The herds amassed earlier on Sunday; a disorganized mob of attendees stretching well into the parking lot had settled into lawn chairs long before the gates opened, and when admitted some ran at top speed, picnic blanket in hand, to secure a spot by the main stage.
Providence's What Cheer? Brigade
, who popped up in various places for surprise sets throughout the weekend, started off early to keep the festival goers entertained during the hour and a half between the opening of the gates and the start of the first show. Their ridiculous antics fit well with their super boisterous tunes, which are a mix of rock, traditional brass, and balkan music, all played on a whole lot of horns (and a few drums). Even those weighed down by sousaphones were jumping in the air and running back and forth in a sort of choreographed chaos. When I caught up with trumpeter Neil and asked about how the group fits in with the folk festival, since few would stick their music in that genre, he said a festival organizer described What Cheer? as his "secret weapon." Though dramatic and somewhat mysterious, that seems fitting; Neil added that the group learn some old folk tunes as well as writing their own music.
After watching What Cheer? run in circles for several minutes at the end of their set I was feeling a little dizzy, but I managed to get a prime seat in the shade for Cory Chisel and the Wandering Sons
and quickly recovered. They turned out to be probably the most poppy act I saw, with their folky side being mostly in the country sound of the guitar and the beautiful harmonies added by keyboardist Adriel Harris.
The Punch Brothers
(not actually brothers) are a super talented bunch with traditional bluegrass skills they use in both classic and unorthodox ways. They often challenge genre boundaries with surprising covers, as they did with the Strokes's "12:51" early in their set. Definitely an interesting take on the track, but after that they stuck to mostly originals. Lead singer and mandolinist Chris Thile had the audience hooked with his personable demeanor and kept them amused with his spastic movement whenever in the throes of musicianship.
April Smith and The Great Picture Show
's show was carried by April's vocals, which are strong and unusually warm with an occasionally discernible southern accent, set over a rhythm-heavy backrop. Their particular brand of folk-pop-rock is charming and upbeat, percussive with an old-timey sound brought by horns, strings, and the early jazz drumming. When I tracked her down after her set April said she originally wrote more solidly pop/rock tunes, but settled into folk after being inspired by big band and ragtime music.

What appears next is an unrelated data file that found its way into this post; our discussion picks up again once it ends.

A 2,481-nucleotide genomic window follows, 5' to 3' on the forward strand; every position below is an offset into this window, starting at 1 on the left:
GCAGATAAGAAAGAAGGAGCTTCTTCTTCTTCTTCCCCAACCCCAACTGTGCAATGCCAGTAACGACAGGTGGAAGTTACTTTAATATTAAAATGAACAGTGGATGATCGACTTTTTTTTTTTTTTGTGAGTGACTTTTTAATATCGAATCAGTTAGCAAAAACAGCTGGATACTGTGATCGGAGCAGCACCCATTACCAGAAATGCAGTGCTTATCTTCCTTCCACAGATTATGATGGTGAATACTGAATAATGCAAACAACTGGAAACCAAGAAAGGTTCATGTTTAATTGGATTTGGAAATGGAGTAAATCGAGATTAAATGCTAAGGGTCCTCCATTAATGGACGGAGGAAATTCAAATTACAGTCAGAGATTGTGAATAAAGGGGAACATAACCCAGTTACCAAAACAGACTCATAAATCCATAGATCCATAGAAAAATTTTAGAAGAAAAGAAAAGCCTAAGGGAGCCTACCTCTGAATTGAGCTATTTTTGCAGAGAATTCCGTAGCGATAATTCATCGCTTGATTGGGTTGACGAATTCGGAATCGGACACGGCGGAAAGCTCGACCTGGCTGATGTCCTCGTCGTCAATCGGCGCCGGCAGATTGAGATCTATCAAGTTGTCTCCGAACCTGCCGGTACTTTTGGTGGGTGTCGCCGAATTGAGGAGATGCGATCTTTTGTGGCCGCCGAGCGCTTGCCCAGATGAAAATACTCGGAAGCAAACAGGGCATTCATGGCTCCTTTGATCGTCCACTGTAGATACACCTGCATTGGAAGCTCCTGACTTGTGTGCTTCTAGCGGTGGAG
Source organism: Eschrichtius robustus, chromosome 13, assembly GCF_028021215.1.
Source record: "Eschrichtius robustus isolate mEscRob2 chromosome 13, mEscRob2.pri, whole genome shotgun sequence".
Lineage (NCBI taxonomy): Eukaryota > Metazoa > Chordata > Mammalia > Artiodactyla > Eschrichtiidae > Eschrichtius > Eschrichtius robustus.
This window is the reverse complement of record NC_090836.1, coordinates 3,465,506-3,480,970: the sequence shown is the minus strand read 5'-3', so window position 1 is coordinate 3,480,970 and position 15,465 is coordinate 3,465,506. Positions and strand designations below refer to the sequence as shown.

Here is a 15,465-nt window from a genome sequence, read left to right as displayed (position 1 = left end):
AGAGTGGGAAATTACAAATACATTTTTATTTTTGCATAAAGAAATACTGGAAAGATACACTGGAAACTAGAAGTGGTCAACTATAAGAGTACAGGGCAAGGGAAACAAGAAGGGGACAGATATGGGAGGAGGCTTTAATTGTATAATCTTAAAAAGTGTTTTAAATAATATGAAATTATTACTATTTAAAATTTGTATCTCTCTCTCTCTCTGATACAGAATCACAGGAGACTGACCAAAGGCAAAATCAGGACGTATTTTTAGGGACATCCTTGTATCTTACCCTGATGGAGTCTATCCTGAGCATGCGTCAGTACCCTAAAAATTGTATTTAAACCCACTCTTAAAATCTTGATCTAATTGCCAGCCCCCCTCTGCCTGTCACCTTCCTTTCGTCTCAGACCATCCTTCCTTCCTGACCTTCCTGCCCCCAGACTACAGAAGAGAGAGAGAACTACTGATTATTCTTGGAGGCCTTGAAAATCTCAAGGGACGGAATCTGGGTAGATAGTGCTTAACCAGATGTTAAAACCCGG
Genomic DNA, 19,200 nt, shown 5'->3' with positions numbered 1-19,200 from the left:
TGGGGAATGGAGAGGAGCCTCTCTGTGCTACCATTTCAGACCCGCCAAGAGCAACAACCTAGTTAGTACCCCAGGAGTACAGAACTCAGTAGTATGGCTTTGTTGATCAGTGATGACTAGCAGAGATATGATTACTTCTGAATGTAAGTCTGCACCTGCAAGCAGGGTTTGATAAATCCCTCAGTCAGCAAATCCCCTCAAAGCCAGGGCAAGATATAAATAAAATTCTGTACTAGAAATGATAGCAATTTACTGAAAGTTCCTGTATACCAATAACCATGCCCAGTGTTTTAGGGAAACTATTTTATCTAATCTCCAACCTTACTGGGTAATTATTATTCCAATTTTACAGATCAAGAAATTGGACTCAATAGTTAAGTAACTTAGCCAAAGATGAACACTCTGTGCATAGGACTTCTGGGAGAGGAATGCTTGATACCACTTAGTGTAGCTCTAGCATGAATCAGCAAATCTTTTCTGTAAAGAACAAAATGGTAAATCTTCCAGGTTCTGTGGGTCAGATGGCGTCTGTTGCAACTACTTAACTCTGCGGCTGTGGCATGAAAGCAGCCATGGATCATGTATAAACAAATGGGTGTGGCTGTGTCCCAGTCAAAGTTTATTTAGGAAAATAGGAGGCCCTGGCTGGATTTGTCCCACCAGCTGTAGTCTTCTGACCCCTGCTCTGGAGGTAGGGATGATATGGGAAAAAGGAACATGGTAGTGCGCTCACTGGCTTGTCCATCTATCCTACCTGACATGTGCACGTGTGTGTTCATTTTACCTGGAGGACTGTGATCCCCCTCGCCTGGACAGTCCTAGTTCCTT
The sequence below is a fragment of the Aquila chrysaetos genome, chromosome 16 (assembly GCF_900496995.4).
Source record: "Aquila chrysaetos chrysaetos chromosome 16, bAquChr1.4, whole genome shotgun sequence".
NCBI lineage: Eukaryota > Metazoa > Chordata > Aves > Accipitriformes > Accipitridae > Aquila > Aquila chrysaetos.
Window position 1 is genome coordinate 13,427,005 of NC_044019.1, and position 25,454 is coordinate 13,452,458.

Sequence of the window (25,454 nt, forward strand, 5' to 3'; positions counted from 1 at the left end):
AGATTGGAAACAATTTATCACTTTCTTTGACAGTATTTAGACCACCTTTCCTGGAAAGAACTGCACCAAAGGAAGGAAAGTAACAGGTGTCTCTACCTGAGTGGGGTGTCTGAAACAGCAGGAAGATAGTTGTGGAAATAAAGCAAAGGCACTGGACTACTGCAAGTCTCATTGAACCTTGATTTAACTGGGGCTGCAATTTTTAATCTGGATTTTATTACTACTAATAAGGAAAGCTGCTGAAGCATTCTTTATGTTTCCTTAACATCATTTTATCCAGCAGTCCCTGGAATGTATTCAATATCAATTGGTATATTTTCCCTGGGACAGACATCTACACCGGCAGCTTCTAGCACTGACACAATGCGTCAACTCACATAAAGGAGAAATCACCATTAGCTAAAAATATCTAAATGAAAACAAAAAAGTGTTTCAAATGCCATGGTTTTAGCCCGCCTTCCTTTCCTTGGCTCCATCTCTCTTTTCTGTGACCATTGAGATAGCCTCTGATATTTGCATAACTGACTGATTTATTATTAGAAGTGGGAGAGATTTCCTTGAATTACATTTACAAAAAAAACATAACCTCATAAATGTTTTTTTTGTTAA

The Avett Brothers
lived up to very high expectations, packing the mainstage for a show whose energy remained dangerously high through grungy power-pop and cheesy folk ballads alike. From the very start with opener "Tin Man," Joe Kwon ran around the stage with his cello as though playing the violin and belted every word at what appeared to be the top of his lungs, despite not having a mic. Every member of the band seemed completely dedicated to expressing the message in each song to the girl in question (not every song's for a girl, but nearly), with a ridiculous fervor that seemed renewed between each track. The mood went back and forth between mosh-worthy and conducive to lighter-waving, but never dropped the audience's energy; an audience favorite was the super-intimate, almost acoustic rendition of "Last Song to Jenny," while a personal favorite was "Colorshow," which probably warranted the most intense shouting of the whole set. They opted for a mellower one to close, with "I and Love and You," leaving the audience screaming in vain for an encore.
Though I only caught a few tracks from each The Preservation Hall Jazz Band
and Pokey LaFarge and the South City Three
, since they overlapped with the Avett Brothers, I was impressed by both. They went to a different piece of history than most of Newport's bands, bringing a healthy dose of early 20th century jazz in with the usual banjo-heavy folk.
The Felice Brothers